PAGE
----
Living as a woman is a way of life
Mhairi McAlpine[i] makes the case for women only spaces.
The first pronouncement of the midwife is the sex of the child and from there on in, sex and gender provide a context to human experience. Life experience is gendered and the behaviour that is socially accepted as a being gendered as a woman differs from that of men. Our society is set up for the ungendered. Men’s experience is taken as the norm – while women’s experiences are the deviation and the gender-specific. Throughout their lives, from toddlers to old age, men take up more time and attention in public spaces. In the upper echelons of politics, business, law, medicine and academia men proliferate while a woman’s presence is worth note only as a oddity.
It is in this context that women seek to claim space. In a society where men are socialised for aggression, for domination and to exert control – whether that be within the contexts of the battlefield or the violence of the boardroom – women demand an area where they are free from those influences. There are a variety of reasons for this, each one insufficient on its own, but put together they form the demand for a space free from patriarchal oppression. An area where the dominant hegemony is broken and consciousness can be raised in an alternative environment.
Women demand a space where we set the agenda untrammelled by either the agendas of men, or their expectations of what our agenda should be. We demand a space where not only our voices are heard, but where we are able to listen to other women. We demand a space where women can speak to an audience of women, knowing of the shared experiences of a gendered life. Above all we demand a space where the habitus of a gendered existence can be broken, where gender differences are irrelevant and gender can be set to one side as we contemplate the issues that face us. In such a space women talk about different things, from different perspectives, coloured by different experiences, in a different way, united by their overarching experience of being a gendered being in a gender oppressive world.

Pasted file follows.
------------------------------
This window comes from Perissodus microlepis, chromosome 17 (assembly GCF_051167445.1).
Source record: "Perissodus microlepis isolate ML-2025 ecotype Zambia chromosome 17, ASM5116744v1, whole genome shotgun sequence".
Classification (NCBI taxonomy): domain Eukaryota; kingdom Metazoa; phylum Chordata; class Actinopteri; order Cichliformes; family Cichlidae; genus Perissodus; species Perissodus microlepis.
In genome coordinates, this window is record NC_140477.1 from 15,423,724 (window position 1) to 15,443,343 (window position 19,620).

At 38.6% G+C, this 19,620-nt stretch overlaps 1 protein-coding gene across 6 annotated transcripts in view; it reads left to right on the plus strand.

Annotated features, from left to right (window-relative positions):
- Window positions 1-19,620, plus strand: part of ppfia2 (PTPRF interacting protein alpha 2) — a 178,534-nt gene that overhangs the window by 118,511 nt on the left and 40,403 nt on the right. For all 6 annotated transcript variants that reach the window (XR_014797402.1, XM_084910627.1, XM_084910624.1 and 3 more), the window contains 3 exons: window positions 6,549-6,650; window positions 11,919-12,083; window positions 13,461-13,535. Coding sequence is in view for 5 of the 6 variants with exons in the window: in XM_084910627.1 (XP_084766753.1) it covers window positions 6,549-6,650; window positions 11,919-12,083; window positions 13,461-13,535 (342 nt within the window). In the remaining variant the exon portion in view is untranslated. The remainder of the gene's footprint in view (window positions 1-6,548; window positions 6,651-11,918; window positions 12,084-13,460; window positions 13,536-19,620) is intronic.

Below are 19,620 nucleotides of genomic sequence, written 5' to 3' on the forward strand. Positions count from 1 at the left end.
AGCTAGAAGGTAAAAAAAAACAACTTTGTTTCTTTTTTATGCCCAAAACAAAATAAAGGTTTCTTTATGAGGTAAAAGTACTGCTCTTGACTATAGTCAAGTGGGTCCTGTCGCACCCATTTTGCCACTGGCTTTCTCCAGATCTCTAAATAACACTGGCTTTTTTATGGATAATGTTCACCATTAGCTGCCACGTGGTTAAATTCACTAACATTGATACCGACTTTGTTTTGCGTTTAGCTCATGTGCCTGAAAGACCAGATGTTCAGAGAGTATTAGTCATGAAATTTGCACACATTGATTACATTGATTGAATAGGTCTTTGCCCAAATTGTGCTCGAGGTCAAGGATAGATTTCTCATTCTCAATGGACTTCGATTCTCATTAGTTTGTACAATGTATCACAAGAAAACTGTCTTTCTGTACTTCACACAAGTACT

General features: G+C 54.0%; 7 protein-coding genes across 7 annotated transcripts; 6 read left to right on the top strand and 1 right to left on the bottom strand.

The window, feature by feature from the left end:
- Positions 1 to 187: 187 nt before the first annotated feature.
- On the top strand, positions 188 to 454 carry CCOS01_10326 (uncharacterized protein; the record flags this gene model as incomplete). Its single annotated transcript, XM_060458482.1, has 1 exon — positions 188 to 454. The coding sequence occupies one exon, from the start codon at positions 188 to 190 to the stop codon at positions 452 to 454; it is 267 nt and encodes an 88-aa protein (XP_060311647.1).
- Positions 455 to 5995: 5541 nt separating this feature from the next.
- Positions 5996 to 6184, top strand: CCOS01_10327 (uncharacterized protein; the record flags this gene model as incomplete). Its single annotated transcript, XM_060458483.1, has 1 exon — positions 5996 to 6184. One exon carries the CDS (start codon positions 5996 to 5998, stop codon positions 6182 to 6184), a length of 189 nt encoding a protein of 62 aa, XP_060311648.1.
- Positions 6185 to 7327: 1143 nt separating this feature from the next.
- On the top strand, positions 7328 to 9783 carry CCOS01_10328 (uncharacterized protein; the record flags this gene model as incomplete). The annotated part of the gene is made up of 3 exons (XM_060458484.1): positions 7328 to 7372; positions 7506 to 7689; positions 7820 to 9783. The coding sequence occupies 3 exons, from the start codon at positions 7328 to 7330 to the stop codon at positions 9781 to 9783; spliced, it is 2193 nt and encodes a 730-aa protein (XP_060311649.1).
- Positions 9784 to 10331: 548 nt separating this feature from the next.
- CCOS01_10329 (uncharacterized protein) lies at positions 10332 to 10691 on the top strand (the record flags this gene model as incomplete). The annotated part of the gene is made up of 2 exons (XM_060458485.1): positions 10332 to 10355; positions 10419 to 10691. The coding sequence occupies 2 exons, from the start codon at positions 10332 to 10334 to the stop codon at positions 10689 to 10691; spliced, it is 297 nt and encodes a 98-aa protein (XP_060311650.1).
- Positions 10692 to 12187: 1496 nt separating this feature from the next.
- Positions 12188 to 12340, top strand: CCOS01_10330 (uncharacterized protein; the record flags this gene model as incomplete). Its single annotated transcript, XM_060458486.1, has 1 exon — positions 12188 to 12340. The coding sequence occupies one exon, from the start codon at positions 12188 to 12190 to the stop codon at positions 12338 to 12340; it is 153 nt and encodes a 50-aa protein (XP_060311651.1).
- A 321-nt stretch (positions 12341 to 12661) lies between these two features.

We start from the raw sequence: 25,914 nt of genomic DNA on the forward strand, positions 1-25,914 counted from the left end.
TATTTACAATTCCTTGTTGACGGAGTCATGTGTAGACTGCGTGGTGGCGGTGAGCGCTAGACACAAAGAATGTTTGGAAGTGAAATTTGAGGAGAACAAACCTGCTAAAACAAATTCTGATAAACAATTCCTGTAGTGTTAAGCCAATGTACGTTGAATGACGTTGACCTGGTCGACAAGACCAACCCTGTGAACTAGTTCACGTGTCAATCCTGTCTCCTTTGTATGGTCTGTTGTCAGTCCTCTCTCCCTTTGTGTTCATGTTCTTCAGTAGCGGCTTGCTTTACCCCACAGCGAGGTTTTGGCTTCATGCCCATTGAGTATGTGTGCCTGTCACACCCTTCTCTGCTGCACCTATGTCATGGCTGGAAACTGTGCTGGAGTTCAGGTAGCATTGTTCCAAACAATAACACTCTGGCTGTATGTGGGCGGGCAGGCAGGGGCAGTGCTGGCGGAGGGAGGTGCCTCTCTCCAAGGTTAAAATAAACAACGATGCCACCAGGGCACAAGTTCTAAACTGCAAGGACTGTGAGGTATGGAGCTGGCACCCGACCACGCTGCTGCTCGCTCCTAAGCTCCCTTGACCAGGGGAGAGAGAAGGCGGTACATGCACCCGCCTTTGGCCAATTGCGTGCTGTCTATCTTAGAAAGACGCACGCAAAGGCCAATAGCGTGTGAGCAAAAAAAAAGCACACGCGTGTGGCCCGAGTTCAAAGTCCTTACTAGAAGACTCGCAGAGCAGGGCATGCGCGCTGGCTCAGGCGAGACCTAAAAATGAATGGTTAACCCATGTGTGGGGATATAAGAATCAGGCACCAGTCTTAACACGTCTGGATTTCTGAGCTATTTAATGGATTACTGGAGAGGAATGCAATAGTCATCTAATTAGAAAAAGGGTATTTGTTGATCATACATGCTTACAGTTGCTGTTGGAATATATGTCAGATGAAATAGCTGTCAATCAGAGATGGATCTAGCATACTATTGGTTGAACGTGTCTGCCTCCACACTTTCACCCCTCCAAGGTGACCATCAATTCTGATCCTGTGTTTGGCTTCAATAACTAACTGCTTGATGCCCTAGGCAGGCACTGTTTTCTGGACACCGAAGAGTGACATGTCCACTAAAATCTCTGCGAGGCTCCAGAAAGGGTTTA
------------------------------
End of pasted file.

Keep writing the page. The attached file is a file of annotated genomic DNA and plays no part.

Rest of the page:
This demand for space is often dismissed, trivialised or aggressively threatened. The counter demand for men to enter women designated space, often couched in terms of “equal rights” is frequently vociferously expressed, with a shrug of the shoulders and an innocent question of “What’s the problem?”. Oftentimes these demands are acceded to, and men are indeed allowed to enter what was designed to be a women only designated space. But as with any consent, consideration has to be given to the circumstances under which the consent was granted. Frequently these demands fall into the realms of coercion, and the consent is not freely given, but women feel they do not have the right to say no. Consent is only valid when it is genuine and freely given and when the action is desired. Unwanted penetration of women only designated space is unacceptable, even if superficial consent is in place.